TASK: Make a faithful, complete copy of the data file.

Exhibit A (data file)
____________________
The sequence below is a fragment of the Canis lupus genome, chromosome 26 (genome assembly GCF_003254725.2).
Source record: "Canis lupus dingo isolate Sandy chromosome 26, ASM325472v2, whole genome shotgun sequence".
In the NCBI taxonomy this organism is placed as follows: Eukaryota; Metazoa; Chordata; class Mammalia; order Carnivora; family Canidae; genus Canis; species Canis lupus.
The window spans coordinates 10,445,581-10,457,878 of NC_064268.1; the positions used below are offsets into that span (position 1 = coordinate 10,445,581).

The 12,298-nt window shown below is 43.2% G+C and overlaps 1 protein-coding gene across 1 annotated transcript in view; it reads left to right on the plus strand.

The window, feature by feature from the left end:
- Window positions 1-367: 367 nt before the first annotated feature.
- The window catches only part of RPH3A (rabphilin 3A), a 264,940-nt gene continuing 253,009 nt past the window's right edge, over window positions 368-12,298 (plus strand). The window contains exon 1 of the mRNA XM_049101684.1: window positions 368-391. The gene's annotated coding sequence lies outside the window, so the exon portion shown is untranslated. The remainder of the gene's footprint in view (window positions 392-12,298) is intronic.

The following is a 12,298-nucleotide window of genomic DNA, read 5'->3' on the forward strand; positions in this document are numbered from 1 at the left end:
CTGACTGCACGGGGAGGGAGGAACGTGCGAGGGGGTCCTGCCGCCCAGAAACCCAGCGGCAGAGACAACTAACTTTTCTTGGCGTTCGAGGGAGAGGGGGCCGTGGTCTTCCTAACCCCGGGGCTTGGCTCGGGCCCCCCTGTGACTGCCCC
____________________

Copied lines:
The sequence below is a fragment of the Canis lupus genome, chromosome 26 (genome assembly GCF_003254725.2).
Source record: "Canis lupus dingo isolate Sandy chromosome 26, ASM325472v2, whole genome shotgun sequence".
In the NCBI taxonomy this organism is placed as follows: Eukaryota; Metazoa; Chordata; class Mammalia; order Carnivora; family Canidae; genus Canis; species Canis lupus.
The window spans coordinates 10,445,581-10,457,878 of NC_064268.1; the positions used below are offsets into that span (position 1 = coordinate 10,445,581).

The 12,298-nt window shown below is 43.2% G+C and overlaps 1 protein-coding gene across 1 annotated transcript in view; it reads left to right on the plus strand.

The window, feature by feature from the left end:
- Window positions 1-367: 367 nt before the first annotated feature.
- The window catches only part of RPH3A (rabphilin 3A), a 264,940-nt gene continuing 253,009 nt past the window's right edge, over window positions 368-12,298 (plus strand). The window contains exon 1 of the mRNA XM_049101684.1: window positions 368-391. The gene's annotated coding sequence lies outside the window, so the exon portion shown is untranslated. The remainder of the gene's footprint in view (window positions 392-12,298) is intronic.

The following is a 12,298-nucleotide window of genomic DNA, read 5'->3' on the forward strand; positions in this document are numbered from 1 at the left end:
CTGACTGCACGGGGAGGGAGGAACGTGCGAGGGGGTCCTGCCGCCCAGAAACCCAGCGGCAGAGACAACTAACTTTTCTTGGCGTTCGAGGGAGAGGGGGCCGTGGTCTTCCTAACCCCGGGGCTTGGCTCGGGCCCCCCTGTGACTGCCCC